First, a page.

Evidence-Based Psychiatric Practice? Long Live the (Individual) Difference Academic Article uri icon


  • Mental health services in Israel are about to undergo a major, and quite controversial, reform. Yet both those advocating these reforms and those opposing them refrain from resorting to empirical science in arguing their respec- tive cases. In the present article, we present findings concerning the central role of patients' individual differences in the outcome of mental health services. Data is presented from three research projects: 1. The National Institute of Mental Health (NIMH) Treatment of Depression Collaborative Research Program (TDCRP), in particular recent publications by Blatt, Zuroff, Shahar and their collaborators, 2. The Partnership Project in severe mental illness, and 3. The Menninger Psychotherapy Research Project (MPRP). Findings from these three projects, largely predicted by Blatt's theory of interpersonal relatedness and self-definition, suggest that an effective, evidence-based mental health practice is contingent upon practitioners' sensitivity to pretreatment patient characteristics. Clinical and policy impli- cations of this conclusion are discussed.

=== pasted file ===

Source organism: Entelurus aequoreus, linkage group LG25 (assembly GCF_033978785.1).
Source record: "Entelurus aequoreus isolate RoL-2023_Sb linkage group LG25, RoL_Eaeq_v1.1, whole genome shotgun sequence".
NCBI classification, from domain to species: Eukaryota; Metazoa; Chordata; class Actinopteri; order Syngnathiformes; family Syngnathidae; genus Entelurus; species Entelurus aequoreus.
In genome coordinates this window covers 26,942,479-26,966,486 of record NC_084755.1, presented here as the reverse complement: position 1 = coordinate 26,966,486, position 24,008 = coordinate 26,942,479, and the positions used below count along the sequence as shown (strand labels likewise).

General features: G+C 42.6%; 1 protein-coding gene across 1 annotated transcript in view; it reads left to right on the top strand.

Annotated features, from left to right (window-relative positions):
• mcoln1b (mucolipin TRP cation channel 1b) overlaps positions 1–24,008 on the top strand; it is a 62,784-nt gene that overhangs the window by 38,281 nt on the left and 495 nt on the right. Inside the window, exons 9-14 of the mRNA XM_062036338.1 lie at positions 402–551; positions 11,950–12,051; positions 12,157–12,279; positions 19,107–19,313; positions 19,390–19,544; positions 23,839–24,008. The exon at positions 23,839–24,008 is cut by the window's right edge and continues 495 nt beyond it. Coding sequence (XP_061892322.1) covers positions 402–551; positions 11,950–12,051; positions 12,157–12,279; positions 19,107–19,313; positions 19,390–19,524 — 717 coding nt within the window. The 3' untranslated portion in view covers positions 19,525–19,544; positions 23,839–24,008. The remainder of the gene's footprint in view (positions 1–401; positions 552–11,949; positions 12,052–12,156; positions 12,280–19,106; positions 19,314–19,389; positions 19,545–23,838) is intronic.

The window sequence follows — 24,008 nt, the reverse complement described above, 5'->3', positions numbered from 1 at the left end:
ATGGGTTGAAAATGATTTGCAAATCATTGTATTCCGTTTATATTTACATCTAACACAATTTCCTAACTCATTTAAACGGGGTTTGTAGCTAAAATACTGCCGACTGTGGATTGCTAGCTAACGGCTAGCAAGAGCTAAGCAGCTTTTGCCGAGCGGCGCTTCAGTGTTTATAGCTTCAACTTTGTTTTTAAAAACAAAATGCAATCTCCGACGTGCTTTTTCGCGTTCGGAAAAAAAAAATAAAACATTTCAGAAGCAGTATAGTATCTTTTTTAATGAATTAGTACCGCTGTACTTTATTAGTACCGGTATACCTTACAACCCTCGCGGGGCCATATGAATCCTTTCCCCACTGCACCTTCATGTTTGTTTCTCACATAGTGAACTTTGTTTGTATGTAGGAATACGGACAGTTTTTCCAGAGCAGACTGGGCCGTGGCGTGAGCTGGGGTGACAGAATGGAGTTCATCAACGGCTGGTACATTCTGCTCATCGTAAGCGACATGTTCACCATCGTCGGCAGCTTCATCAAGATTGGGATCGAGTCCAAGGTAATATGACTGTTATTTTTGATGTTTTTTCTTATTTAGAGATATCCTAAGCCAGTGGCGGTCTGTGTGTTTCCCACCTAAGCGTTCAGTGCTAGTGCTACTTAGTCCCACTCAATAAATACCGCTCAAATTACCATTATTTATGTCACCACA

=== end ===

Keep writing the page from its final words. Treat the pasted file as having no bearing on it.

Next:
publication date

  • January 1, 2007